We sincerely apologize to President [C. L. Max] Nikias and the entire USC community for the production and posting of the video. The context was clearly inappropriate and the video was removed as soon as we became aware of it. We will review our editorial process to determine where the breakdown occurred, and we will take steps to ensure something like this never happens again.
Recently, Fox & Friends' hosts and guests have made a series of sexist comments to and about women. Indeed, Fox & Friends has a long history of sexism which also permeates throughout Fox News and mirrors a culture at parent company News Corp that has led to numerous sexual harassment and discrimination lawsuits.
Reached by phone at his Los Angeles office this morning, Fox Sports president Ed Goren responded to comments by Chris Myers portraying the victims of Hurricane Katrina as "standing on a rooftop trying to blame the government."
"There will be internal discussions even though it didn't occur on our network," Goren said.
Myers' comments took place on The Dan Patrick Show, which airs on Fox Sports Radio, part of Premiere Radio Networks, a subsidiary of Clear Channel. Here is how Fox Sports Radio explains the relationship between Fox and Premiere Radio Networks:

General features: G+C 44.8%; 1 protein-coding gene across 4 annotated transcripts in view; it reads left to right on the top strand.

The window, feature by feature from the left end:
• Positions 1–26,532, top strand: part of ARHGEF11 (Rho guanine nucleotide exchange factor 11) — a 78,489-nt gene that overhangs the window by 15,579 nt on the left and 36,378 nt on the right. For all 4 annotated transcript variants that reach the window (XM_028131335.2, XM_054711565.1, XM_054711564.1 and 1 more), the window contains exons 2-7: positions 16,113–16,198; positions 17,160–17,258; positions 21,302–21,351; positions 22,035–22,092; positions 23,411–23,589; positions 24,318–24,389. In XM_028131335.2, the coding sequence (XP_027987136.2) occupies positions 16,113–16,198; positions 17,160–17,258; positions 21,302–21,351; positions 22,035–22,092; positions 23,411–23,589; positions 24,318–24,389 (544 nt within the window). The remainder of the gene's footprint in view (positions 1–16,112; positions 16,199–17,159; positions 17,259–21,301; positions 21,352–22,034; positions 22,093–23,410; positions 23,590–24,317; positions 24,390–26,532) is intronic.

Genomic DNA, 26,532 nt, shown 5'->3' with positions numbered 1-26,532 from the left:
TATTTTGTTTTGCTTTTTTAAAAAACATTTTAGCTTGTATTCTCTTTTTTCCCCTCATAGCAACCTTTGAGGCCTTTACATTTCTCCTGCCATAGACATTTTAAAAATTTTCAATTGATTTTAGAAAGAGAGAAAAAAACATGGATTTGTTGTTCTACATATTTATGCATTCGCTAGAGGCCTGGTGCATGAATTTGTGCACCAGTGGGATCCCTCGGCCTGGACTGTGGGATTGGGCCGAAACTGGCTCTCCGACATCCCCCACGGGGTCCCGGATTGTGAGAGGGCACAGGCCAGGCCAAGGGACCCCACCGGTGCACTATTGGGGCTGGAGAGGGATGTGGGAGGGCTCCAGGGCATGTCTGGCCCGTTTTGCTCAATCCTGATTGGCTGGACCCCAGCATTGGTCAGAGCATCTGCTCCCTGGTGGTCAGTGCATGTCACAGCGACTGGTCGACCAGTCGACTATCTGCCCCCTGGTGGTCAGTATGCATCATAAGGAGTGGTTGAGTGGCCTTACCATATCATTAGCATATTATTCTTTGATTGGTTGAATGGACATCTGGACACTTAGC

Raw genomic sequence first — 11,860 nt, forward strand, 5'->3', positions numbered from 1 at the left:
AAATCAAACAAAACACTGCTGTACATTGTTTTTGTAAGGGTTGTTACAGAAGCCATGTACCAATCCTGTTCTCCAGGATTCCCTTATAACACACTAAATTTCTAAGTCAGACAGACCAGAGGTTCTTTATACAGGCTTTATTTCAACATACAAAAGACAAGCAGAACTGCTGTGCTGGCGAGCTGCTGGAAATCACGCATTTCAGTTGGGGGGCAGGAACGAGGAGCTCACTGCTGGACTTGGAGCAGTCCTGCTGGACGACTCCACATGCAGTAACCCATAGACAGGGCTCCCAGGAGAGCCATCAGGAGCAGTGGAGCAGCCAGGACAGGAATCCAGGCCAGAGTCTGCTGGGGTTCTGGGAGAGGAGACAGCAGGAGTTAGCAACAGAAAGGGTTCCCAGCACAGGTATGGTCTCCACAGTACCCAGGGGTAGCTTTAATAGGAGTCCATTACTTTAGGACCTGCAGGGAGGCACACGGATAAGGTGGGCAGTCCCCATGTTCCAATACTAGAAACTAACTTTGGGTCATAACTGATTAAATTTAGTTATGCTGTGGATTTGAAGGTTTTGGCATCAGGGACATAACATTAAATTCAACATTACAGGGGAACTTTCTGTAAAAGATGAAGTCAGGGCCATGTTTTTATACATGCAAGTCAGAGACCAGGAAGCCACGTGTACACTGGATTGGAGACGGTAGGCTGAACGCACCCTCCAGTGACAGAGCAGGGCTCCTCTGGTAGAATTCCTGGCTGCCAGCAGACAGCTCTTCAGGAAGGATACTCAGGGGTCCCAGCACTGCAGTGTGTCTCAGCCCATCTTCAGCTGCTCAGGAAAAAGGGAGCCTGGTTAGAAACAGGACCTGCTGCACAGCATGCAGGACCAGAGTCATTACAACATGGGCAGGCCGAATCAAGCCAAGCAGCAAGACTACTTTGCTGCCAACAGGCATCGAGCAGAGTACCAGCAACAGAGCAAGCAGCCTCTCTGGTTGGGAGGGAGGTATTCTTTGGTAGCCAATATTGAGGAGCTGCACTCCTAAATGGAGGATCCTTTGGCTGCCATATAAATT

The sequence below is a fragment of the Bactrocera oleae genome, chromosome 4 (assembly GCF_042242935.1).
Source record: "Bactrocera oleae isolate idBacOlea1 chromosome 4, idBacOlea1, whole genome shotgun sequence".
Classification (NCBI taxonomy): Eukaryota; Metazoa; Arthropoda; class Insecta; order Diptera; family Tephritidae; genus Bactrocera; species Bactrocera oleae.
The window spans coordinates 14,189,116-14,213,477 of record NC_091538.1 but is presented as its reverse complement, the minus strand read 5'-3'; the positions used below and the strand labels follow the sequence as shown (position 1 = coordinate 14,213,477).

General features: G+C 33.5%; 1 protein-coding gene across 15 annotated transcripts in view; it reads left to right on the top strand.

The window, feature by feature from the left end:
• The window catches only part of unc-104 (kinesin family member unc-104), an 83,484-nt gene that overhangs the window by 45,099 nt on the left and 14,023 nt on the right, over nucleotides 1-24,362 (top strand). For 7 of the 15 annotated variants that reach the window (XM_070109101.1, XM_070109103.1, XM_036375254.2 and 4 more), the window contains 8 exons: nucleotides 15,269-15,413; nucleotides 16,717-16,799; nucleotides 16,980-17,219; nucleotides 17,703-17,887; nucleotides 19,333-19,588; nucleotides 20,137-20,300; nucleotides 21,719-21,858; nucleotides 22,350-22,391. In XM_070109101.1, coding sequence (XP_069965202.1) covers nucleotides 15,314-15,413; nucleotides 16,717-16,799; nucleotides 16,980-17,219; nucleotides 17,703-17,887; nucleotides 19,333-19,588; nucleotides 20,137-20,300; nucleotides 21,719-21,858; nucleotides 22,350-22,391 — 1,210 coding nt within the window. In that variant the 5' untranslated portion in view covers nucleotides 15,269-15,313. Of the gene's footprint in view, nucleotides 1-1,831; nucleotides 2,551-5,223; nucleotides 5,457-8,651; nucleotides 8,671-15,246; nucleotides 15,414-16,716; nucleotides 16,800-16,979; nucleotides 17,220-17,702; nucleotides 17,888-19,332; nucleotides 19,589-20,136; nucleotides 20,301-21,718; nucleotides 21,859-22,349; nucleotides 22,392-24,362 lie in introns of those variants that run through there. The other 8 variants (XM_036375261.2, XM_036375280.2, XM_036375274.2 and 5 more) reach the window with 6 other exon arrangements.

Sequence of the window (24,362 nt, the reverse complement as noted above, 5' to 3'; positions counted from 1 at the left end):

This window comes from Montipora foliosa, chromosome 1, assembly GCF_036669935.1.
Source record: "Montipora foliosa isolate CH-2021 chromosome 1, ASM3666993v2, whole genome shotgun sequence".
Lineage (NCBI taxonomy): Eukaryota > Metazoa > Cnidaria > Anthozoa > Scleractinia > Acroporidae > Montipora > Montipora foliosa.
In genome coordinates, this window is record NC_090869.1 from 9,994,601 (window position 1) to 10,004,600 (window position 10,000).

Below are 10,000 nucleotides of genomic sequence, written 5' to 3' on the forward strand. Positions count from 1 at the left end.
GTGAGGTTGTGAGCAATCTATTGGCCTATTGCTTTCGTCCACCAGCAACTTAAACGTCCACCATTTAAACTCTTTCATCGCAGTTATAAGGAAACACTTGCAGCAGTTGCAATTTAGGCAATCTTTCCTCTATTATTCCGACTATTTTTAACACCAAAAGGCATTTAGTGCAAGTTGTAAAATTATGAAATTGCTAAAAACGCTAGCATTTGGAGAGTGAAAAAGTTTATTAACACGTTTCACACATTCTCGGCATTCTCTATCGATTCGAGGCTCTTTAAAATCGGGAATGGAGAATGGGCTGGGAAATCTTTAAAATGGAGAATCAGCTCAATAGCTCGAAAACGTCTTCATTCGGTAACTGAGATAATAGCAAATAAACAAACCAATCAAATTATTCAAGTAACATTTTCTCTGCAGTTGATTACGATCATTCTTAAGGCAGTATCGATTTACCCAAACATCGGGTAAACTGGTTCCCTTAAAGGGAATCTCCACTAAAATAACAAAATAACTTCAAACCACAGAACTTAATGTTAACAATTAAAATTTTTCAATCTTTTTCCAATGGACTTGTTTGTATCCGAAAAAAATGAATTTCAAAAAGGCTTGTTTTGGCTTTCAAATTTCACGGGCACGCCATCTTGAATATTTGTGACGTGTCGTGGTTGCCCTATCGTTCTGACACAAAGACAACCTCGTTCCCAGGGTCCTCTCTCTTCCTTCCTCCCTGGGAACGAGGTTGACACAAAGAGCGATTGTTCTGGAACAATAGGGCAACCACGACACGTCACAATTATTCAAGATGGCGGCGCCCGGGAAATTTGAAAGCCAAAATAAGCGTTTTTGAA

FOX and Premiere Radio Networks have teamed-up to bring the considerable resources and talent of FOX Sports to radio. More than just a spin-off, FOX Sports Radio is a complete extension of the FOX Sports brand delivering the winning characteristics that fans have come to expect -- great talent, insightful coverage and the undeniable...FOX success.
Myers hosts Fox Sports' NASCAR coverage and contributes to its coverage of the NFL, BCS, and MLB. He also hosts Showtime's Inside NASCAR show.
Goren added: "I don't think it's appropriate for any sportscaster to be discussing politics, religion, etc. And that point is made in every one of our seminars from NASCAR to football."
Here is what Myers said on Monday: